This house believes that MOOCs can enhance the cross-institutional collaboration and European policies necessary to support refugee HE and employment
This Oxford debate is being conducted as part of the MOONLITE Project.Join this Debate
Do you agree with the motion?
ModeratorCharlotte Traeger - Charlotte is a research associate, PhD student and the local coordinator of the project MOONLITE at the ESCP Europe in Berlin and has led an output on the possible pathways for the development of skills and knowledge of refugees and students via online learning to promote their access to the labor market and HEI.
During this first week of the debate, the arguments of John (pro) and Caroline (con) were discussed by the participants. At the end of the week, 33% of participants supported Caroline's arguments, and the majority of participants (67%) supported John's, in that MOOCs can be used to create standards by which managers and policymakers can be held to account and pressure to improve (John).
However, participants in the debate suggested a number of ways to further improve the use of MOOCs for this purpose. In particular, they suggested (1) fostering a sense of community in e-learning to increase feelings of social inclusion, (2) ensuring greater openness of MOOCs, in particular continued free access to them, and (3) increasing their recognition and certification.
In addition, several areas of reflections are highlighted by the participants for which further comments are invited:
– How can existing content be made available to a greater number of people?
– Should MOOCs be “used” to strengthen cross-institutional collaboration and the generation of European policies? What should the role of MOOCs be here?
– What have we done wrong, or what were the oversights over the past 20 years? Or are migrants and refugees just the next “problem” the “solution of open” is looking for?
For this last week of the debate, we invite you to delve deeper into the new arguments proposed by John and Caroline, the ways of improvement and the areas of reflections suggested by the participants in the first week of the debate.
ConCaroline Kuhn - Caroline's PhD topic examines the intersections between education, technology, and sociology, looking at students’ daily entanglements with digital tools and platforms, exploring their agency or lack of in digital spaces. She is an open education practitioner and an open researcher.
After two weeks of debate, my overall view is that ‘the house’ and ‘the guest’ are not in extreme disagreement. For me, the combination of what the MOONLITE project has and still will achieve together with my considerations about taking the structural barriers into account can be a fruitful combination. Ildiko Mazar’s suggestions are in line with my primary concerns:
Social context matter in design and delivery
A human approach is critical for the success of the implementation phase
To think about representation and recognition as Fraser’s social justice model suggest when it comes to content design.
My main worry is the possibility that the majority of MOOCs are designed for those who have got an education and some professional experience, as Sarah said, leaving behind those with not much formal education and experience with online learning, who are in my view, those who should not be forgotten. I guess what is important here, as Eric suggested in his comment, is that we reflect on what has not worked so far and not to use migrants and refugees “just as the next ‘problem’ the ‘solution of open’ is looking for”! This is an excellent point being myself someone that do believe open education can serve issues related to education and social justice. It has been an excellent experience sharing my ideas with the audience. Reading the comments is great as it does reflect that we are all in one way or another aware of the fact that ‘open’ does not imply anything per se, there is much complementary work to be done so that open practices can be the solution for some of our social problems.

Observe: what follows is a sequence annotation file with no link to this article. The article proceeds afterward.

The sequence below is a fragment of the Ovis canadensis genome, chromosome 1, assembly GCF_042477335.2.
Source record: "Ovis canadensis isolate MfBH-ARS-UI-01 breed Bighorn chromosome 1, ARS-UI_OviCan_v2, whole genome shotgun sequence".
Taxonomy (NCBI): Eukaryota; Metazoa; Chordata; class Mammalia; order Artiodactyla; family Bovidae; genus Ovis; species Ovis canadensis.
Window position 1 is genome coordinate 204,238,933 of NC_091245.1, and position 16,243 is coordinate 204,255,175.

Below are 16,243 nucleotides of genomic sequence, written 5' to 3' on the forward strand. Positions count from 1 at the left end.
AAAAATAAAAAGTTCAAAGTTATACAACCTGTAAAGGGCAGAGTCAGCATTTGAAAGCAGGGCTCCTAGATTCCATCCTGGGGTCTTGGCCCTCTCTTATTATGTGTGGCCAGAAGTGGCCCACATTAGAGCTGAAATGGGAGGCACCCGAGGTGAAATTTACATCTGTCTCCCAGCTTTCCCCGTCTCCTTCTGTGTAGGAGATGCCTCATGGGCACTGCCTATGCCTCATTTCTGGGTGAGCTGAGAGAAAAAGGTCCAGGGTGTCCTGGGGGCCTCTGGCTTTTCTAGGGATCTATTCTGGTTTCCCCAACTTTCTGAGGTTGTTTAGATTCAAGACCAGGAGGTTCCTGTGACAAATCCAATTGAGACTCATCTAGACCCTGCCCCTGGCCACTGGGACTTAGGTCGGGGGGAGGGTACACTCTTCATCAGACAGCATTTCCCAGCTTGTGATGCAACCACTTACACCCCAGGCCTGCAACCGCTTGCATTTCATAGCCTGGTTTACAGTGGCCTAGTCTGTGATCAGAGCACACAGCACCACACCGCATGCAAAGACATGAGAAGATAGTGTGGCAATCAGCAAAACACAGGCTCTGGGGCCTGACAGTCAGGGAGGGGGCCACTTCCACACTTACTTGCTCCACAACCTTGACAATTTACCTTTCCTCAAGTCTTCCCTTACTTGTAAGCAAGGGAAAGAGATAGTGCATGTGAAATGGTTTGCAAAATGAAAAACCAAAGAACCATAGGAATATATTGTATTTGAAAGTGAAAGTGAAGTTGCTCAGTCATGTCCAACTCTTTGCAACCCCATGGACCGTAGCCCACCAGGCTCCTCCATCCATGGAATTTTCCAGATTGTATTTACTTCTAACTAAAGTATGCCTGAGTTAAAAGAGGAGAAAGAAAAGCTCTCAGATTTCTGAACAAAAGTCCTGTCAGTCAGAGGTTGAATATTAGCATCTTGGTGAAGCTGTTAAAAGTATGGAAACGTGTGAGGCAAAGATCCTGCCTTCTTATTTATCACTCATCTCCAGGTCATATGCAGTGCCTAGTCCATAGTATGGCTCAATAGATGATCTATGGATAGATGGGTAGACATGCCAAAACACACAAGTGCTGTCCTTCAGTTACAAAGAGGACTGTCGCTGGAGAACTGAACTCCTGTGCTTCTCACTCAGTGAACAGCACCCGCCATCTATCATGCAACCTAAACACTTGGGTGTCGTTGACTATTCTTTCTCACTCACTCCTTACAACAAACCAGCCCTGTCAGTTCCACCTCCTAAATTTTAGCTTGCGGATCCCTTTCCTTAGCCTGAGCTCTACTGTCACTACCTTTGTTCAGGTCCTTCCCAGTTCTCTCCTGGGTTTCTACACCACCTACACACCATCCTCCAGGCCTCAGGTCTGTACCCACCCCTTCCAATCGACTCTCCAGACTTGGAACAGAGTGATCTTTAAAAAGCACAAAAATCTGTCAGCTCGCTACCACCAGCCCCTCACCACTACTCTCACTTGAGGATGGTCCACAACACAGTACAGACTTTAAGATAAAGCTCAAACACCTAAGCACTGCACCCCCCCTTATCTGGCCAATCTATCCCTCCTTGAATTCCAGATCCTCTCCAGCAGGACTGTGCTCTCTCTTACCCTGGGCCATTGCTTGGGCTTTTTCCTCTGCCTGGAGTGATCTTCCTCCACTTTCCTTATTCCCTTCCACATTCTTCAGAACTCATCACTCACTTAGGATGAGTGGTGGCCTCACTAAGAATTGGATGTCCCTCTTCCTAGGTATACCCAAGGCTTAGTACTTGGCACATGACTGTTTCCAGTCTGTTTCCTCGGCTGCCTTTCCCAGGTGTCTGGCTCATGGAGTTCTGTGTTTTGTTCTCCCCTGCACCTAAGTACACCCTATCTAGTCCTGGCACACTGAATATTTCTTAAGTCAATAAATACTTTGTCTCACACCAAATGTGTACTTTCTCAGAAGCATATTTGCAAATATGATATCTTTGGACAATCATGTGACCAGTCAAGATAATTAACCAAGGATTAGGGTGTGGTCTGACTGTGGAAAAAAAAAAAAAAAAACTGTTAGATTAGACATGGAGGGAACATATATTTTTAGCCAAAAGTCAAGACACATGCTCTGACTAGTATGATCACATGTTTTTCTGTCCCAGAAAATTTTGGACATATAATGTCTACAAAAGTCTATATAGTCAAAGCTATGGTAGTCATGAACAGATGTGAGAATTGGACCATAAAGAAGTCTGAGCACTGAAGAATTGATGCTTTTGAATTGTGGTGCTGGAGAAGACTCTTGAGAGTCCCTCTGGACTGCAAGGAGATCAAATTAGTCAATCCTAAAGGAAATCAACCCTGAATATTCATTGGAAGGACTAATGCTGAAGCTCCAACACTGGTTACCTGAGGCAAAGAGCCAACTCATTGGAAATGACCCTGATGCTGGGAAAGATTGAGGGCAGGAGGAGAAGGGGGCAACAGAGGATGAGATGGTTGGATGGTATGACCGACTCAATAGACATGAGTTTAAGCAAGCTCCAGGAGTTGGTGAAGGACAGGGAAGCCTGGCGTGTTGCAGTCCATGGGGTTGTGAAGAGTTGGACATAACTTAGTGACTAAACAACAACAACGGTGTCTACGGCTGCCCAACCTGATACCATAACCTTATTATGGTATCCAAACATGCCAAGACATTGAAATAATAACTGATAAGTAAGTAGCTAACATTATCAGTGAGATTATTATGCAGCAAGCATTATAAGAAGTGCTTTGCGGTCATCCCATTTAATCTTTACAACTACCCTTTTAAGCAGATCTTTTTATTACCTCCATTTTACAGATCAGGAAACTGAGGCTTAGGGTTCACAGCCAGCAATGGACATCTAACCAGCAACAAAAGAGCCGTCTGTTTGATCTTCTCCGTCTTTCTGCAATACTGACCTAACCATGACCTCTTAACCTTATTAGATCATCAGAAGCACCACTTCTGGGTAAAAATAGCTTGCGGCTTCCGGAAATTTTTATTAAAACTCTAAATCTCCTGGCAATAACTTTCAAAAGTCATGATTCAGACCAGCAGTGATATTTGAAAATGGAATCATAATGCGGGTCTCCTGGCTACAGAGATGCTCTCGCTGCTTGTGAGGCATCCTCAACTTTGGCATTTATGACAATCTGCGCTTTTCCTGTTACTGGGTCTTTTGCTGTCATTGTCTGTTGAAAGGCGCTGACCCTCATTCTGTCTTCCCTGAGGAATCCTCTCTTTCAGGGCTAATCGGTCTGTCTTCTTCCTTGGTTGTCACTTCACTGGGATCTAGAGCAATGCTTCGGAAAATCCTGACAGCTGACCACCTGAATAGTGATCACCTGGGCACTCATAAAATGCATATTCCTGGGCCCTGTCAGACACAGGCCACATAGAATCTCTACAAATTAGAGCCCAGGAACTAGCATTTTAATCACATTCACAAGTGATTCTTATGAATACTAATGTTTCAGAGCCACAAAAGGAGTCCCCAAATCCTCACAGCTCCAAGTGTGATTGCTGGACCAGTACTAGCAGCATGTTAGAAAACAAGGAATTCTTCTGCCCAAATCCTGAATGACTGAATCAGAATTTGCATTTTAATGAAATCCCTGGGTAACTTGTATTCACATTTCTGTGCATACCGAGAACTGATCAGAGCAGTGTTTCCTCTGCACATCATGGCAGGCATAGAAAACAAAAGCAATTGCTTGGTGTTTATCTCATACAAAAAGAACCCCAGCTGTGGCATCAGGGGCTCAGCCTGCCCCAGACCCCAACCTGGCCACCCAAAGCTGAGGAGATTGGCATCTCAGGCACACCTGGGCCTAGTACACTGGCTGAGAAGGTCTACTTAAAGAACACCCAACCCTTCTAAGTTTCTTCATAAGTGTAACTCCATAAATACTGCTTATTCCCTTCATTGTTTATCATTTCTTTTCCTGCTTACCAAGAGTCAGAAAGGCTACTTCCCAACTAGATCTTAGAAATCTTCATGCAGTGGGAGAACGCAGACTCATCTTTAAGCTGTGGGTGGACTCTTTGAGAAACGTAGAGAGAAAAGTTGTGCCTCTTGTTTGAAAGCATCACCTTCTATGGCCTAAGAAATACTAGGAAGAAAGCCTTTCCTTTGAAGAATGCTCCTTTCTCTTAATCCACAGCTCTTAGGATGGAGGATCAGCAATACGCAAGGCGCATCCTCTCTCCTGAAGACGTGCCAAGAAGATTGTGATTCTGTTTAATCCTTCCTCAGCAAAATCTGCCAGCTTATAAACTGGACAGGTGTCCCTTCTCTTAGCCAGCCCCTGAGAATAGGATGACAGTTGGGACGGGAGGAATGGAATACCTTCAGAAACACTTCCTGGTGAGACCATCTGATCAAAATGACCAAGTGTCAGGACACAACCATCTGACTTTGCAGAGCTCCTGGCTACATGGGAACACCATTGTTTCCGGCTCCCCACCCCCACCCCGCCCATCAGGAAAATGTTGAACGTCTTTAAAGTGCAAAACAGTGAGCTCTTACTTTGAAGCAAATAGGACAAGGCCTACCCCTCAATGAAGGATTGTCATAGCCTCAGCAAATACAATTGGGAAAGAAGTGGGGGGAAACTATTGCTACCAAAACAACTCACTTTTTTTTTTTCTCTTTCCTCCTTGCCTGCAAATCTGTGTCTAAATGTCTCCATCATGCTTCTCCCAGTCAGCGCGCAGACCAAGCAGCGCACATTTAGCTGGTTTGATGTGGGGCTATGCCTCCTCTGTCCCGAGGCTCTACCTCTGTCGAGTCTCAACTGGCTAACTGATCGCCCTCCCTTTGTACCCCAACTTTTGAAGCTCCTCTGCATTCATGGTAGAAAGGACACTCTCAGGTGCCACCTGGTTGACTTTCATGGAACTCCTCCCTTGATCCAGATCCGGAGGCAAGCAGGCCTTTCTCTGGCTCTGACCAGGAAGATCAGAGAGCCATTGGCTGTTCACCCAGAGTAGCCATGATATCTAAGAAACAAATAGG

ProJohn Traxler - Professor John Traxler was Professor of Mobile Learning, the world’s first, since September 2009, and now Research Professor of Digital Learning in the Institute of Education at the University of Wolverhampton UK. He is one of the pioneers of mobile learning and has been associated with mobile learning projects since 2001 when he was evaluator for m-learning, the first major EU project. He is a Founding Director and current Vice-President of the International Association for Mobile Learning, responsible for the annual international mLearn research conference running since 2002.
The challenges and barriers facing refugees are fluid and complex. MOOCs represent a popular and appropriate concept with a growing multitude of diverse content, platforms and implementations and with an established institutional visibility, background and role. They are understood by policy-makers and educational managers. They have proved to be a vehicle for collaboration between institutions and attracted considerable investment. Extending and diversifying the content and the technologies and increasing the research activity is clearly the best way to connect with refugees and meet their needs – any other strategy would be starting from scratch, and would involve getting buy-in, building new platforms, getting momentum, making connections, building credibility and building content and is just not effective or efficient. We should instead redouble our efforts with MOOCs for refugees.